2.  Grid Code Schemes

The place code is a classical instance of a population code (Wilson & McNaughton, 1993), wherein each position in space is represented by the activity of a large number of place cells (see Figure 1a) with intersecting place fields. The set of well-localized place fields forms a dense cover of the explored space, so that the set of simultaneously active place cells yields an accurate estimate of the animal's position. Additional precision in estimating the position can be gained from the spatial profile of how individual place cells map position into a firing rate—the place cell's “tuning curve” (Paradiso, 1988; Seung & Sompolinsky, 1993; Zhang & Sejnowski, 1999). Early models considered cells with single fields and a standard tuning curve for each cell. Yet the width of the place fields grows along the dorso-ventral axis (Kjelstrup et al., 2008), and ventral CA3 cells are more likely to have more than one place field (Leutgeb, Leutgeb, Moser, & Moser, 2007; Fenton et al., 2008). As we will show, both of these properties can improve the resolution, but only marginally.

Figure 1:

Firing patterns for a place and grid cell. (a) A place cell spikes only when the animal is within a single region of space called the place field. Gray lines depict the trajectory of a rat in a square arena. The superimposed black dots mark the rat's location when this CA1 cell in hippocampus fired a spike. (Figure adapted from Jeffery, 2008, with permission.) (b) In contrast, a grid cell from entorhinal cortex fires at multiple spatial locations, which form a hexagonal lattice. Three neighboring firing fields span a nearly equilateral triangle. (Figure adapted from Hafting et al., 2005, with permission.)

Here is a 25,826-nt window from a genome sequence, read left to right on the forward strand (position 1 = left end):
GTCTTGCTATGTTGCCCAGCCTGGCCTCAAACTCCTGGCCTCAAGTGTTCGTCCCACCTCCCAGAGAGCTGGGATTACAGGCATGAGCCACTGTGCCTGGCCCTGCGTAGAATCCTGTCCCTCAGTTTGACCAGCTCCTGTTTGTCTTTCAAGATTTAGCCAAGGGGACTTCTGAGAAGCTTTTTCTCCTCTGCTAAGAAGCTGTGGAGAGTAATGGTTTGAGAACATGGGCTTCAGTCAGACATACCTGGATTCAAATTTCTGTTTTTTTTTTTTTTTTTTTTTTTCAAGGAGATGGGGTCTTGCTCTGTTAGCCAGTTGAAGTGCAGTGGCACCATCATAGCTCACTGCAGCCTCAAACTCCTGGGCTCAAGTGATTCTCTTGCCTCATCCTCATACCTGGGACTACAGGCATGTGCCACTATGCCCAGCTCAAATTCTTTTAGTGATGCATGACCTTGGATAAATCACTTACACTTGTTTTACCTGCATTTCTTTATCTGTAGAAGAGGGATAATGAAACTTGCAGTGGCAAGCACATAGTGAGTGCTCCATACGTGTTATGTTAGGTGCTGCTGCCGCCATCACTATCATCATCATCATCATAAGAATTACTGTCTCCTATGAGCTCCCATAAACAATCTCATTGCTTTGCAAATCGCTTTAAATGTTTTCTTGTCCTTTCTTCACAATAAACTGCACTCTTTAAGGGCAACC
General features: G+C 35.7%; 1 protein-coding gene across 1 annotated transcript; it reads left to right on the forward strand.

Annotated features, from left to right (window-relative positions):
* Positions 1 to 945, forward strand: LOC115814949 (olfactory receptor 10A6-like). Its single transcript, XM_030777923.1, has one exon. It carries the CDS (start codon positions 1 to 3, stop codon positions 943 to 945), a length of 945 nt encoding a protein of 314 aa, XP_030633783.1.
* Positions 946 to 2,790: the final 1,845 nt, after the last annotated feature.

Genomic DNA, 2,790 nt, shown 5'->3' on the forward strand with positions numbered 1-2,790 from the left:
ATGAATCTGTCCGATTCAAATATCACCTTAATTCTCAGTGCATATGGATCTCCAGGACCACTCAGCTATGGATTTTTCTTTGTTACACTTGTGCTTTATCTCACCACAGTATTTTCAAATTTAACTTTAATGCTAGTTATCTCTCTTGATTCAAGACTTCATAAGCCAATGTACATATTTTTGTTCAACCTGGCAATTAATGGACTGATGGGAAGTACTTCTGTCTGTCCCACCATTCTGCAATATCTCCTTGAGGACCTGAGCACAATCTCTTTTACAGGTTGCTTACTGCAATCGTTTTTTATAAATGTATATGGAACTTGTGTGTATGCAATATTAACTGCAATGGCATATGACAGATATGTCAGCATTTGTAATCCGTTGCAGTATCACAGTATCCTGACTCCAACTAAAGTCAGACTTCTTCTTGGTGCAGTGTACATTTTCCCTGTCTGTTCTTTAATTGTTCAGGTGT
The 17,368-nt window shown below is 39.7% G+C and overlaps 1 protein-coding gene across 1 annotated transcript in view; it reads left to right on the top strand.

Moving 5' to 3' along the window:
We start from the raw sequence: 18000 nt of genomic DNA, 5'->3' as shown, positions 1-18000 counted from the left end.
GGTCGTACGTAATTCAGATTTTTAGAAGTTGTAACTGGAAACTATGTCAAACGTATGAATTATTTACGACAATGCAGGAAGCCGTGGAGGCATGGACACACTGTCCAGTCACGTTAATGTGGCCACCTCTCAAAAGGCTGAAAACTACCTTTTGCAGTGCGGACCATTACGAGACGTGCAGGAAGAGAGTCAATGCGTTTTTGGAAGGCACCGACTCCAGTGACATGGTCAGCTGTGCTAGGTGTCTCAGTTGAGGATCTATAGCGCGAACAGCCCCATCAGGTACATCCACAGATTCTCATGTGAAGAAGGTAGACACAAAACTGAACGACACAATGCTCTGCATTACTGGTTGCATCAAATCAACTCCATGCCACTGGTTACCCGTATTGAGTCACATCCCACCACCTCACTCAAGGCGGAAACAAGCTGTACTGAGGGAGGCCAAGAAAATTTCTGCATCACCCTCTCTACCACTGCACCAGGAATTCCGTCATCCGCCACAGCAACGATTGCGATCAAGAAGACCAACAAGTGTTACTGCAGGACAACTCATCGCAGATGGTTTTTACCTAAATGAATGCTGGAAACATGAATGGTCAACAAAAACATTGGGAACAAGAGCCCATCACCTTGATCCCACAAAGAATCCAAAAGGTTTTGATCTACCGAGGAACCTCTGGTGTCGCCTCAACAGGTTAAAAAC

Figure 1:

Firing patterns for a place and grid cell. (a) A place cell spikes only when the animal is within a single region of space called the place field. Gray lines depict the trajectory of a rat in a square arena. The superimposed black dots mark the rat's location when this CA1 cell in hippocampus fired a spike. (Figure adapted from Jeffery, 2008, with permission.) (b) In contrast, a grid cell from entorhinal cortex fires at multiple spatial locations, which form a hexagonal lattice. Three neighboring firing fields span a nearly equilateral triangle. (Figure adapted from Hafting et al., 2005, with permission.)